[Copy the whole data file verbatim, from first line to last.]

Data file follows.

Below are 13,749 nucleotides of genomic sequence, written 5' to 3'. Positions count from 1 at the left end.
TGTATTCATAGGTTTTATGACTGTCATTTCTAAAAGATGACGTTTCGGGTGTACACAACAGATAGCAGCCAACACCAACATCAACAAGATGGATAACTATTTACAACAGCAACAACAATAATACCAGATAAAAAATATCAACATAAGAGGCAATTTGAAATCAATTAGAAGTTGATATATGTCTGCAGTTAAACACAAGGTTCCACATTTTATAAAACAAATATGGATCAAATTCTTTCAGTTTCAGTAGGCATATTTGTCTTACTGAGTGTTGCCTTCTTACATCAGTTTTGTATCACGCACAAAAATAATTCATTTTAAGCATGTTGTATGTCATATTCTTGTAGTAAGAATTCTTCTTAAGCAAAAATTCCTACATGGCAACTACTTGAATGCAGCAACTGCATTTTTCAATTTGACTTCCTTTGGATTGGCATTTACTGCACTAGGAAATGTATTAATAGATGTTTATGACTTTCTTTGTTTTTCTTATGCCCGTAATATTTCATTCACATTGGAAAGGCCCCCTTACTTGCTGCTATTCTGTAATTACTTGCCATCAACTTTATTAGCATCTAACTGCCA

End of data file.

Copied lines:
Below are 13,749 nucleotides of genomic sequence, written 5' to 3'. Positions count from 1 at the left end.
TGTATTCATAGGTTTTATGACTGTCATTTCTAAAAGATGACGTTTCGGGTGTACACAACAGATAGCAGCCAACACCAACATCAACAAGATGGATAACTATTTACAACAGCAACAACAATAATACCAGATAAAAAATATCAACATAAGAGGCAATTTGAAATCAATTAGAAGTTGATATATGTCTGCAGTTAAACACAAGGTTCCACATTTTATAAAACAAATATGGATCAAATTCTTTCAGTTTCAGTAGGCATATTTGTCTTACTGAGTGTTGCCTTCTTACATCAGTTTTGTATCACGCACAAAAATAATTCATTTTAAGCATGTTGTATGTCATATTCTTGTAGTAAGAATTCTTCTTAAGCAAAAATTCCTACATGGCAACTACTTGAATGCAGCAACTGCATTTTTCAATTTGACTTCCTTTGGATTGGCATTTACTGCACTAGGAAATGTATTAATAGATGTTTATGACTTTCTTTGTTTTTCTTATGCCCGTAATATTTCATTCACATTGGAAAGGCCCCCTTACTTGCTGCTATTCTGTAATTACTTGCCATCAACTTTATTAGCATCTAACTGCCA